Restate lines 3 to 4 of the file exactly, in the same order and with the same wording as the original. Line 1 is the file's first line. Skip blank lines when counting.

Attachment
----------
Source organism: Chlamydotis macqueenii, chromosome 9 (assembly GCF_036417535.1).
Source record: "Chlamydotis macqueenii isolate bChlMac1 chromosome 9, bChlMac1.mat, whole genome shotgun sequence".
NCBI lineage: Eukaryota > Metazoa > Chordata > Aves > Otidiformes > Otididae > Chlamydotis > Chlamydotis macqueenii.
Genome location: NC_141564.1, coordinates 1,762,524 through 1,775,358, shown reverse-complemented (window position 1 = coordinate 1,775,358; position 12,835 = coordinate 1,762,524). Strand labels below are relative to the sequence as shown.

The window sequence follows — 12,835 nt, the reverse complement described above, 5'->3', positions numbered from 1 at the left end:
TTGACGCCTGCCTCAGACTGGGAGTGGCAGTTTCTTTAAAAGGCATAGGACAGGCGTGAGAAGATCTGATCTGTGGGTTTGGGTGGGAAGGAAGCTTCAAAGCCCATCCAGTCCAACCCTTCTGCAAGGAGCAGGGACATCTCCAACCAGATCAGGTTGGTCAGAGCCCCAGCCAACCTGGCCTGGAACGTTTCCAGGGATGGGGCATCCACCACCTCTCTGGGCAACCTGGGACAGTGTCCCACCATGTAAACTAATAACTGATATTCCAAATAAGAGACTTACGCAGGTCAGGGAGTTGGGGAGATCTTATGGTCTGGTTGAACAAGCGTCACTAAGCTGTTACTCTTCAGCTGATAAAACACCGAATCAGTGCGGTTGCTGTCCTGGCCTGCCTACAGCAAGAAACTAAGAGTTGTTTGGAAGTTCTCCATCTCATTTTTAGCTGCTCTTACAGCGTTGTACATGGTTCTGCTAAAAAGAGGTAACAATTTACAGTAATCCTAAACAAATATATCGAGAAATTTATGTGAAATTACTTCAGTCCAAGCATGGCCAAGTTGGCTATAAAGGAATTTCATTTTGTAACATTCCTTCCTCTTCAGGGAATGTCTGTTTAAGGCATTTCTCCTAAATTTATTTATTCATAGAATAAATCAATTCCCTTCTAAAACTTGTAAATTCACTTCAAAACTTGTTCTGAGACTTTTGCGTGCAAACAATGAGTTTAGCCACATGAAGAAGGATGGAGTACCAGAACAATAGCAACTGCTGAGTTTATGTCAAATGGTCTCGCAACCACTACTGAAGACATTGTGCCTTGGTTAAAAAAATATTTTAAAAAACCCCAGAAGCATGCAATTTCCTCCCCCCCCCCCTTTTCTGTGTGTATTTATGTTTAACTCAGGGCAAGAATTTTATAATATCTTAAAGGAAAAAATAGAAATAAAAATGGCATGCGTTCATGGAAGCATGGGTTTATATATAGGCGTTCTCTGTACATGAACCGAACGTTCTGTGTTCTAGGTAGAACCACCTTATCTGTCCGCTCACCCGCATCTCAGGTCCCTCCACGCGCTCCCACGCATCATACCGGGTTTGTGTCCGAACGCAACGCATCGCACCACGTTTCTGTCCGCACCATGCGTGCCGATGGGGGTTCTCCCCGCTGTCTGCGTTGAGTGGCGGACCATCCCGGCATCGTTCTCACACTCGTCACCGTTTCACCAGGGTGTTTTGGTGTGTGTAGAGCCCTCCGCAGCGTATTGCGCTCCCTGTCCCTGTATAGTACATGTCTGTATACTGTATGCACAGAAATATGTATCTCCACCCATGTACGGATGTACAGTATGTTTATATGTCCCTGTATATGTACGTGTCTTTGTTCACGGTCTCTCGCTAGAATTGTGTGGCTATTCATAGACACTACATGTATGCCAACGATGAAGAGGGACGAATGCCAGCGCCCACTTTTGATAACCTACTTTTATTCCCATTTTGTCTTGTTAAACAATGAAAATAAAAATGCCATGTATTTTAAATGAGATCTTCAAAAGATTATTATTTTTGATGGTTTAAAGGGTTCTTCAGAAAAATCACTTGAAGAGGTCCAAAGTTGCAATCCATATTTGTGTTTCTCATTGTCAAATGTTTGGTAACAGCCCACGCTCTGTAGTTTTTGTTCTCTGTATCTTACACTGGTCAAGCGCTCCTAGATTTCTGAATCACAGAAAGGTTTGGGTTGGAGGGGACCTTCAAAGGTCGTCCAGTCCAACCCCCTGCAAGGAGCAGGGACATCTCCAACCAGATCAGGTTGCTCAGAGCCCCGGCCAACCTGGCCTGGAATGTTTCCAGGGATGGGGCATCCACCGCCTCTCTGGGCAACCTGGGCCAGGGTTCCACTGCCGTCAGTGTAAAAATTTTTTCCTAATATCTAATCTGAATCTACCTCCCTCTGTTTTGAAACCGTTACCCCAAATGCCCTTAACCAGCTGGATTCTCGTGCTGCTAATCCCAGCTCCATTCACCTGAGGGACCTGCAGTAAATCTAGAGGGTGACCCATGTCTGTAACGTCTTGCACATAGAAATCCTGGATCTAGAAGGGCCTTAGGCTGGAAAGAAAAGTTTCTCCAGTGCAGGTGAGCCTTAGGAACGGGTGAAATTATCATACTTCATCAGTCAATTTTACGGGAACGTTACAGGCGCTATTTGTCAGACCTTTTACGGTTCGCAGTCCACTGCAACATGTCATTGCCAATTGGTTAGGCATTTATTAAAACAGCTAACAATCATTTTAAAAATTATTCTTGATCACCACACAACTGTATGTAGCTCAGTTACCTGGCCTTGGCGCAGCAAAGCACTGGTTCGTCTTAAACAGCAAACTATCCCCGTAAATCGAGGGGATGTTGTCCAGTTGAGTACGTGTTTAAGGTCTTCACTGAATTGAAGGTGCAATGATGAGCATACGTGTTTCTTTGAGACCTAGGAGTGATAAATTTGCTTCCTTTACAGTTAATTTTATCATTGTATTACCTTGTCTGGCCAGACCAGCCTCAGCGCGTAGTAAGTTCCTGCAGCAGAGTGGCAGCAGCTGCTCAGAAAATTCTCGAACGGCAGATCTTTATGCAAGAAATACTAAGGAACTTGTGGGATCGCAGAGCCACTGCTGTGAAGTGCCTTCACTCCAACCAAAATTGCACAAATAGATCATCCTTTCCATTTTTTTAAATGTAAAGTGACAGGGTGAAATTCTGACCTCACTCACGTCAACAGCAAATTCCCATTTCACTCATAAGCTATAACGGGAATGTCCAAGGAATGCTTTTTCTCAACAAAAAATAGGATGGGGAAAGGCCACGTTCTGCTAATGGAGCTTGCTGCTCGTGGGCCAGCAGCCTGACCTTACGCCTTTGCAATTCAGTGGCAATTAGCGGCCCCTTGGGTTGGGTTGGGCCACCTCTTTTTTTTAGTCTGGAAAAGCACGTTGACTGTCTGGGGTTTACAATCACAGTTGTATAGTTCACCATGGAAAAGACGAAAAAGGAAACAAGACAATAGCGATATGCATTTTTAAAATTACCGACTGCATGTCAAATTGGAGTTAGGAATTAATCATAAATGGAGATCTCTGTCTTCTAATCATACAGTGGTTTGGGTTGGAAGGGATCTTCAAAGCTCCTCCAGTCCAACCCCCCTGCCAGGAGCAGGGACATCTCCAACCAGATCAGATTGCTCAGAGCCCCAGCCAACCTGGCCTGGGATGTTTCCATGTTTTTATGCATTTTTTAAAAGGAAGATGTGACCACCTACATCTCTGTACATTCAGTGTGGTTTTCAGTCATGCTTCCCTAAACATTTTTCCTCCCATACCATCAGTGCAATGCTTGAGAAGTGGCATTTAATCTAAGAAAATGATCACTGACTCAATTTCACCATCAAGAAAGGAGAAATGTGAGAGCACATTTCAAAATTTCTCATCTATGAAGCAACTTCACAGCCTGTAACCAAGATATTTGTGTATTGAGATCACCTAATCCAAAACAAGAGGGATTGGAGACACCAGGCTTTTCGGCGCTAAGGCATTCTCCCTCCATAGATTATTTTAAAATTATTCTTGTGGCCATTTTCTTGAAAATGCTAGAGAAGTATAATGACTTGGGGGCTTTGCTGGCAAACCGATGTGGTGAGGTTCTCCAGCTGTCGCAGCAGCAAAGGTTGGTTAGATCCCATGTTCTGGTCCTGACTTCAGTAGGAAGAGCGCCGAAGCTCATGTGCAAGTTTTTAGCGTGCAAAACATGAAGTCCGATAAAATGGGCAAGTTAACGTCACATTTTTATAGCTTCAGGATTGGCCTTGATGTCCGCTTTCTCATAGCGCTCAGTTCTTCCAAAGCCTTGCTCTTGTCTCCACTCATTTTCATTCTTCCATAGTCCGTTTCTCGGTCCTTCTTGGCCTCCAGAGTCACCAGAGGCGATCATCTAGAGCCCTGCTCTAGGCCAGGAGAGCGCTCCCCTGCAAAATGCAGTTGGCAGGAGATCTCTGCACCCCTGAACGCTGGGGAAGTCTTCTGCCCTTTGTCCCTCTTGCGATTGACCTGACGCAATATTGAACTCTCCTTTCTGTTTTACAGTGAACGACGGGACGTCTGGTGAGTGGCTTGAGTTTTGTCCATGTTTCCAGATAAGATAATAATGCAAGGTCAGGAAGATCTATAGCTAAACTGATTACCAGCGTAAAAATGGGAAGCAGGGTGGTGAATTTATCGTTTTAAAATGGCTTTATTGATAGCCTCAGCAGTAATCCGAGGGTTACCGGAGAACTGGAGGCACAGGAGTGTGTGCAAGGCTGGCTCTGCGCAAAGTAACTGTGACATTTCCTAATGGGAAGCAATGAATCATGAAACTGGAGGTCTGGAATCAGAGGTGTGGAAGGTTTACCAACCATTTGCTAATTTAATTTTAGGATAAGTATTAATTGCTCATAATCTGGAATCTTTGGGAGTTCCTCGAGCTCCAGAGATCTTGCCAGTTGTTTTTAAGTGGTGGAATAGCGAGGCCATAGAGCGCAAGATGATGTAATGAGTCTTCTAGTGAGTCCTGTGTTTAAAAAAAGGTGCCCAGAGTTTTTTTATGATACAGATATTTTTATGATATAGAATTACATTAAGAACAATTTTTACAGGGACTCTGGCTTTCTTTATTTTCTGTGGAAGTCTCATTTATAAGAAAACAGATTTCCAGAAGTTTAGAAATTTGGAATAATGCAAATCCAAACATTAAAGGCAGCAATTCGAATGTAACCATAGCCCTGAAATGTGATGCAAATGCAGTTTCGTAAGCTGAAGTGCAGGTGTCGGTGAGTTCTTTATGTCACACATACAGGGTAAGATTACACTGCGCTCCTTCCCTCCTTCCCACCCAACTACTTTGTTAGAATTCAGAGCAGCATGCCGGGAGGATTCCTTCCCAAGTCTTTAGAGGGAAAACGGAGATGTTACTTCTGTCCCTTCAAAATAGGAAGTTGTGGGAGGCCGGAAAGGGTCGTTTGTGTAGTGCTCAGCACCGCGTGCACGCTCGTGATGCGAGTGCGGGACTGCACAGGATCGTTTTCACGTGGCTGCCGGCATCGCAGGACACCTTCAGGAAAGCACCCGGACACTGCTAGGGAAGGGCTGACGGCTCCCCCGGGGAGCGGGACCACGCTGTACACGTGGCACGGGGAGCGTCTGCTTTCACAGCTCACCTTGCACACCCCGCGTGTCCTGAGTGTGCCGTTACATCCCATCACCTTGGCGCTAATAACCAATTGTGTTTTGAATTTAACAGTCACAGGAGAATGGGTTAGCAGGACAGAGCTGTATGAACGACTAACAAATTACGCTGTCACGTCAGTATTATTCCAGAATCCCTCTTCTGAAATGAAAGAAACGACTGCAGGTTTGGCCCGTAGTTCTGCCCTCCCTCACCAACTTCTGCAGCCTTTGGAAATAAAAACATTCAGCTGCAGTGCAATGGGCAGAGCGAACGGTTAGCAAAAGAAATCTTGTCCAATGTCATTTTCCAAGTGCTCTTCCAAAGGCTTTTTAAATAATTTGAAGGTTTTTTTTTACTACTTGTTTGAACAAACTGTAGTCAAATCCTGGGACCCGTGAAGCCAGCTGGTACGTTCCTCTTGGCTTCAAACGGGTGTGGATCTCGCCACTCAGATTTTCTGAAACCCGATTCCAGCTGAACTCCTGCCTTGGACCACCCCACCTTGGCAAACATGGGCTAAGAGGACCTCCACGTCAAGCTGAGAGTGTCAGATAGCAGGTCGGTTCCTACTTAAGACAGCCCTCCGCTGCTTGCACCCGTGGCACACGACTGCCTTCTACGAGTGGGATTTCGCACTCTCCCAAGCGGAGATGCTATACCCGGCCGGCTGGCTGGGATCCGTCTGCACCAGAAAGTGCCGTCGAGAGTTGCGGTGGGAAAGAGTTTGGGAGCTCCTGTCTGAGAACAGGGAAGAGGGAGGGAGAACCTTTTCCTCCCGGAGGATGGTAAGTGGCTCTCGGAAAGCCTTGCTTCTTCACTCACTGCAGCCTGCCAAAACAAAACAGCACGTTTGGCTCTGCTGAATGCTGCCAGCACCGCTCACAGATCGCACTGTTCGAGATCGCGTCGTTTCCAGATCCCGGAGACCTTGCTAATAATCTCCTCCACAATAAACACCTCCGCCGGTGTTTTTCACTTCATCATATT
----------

NCBI lineage: Eukaryota > Metazoa > Chordata > Aves > Otidiformes > Otididae > Chlamydotis > Chlamydotis macqueenii.
Genome location: NC_141564.1, coordinates 1,762,524 through 1,775,358, shown reverse-complemented (window position 1 = coordinate 1,775,358; position 12,835 = coordinate 1,762,524). Strand labels below are relative to the sequence as shown.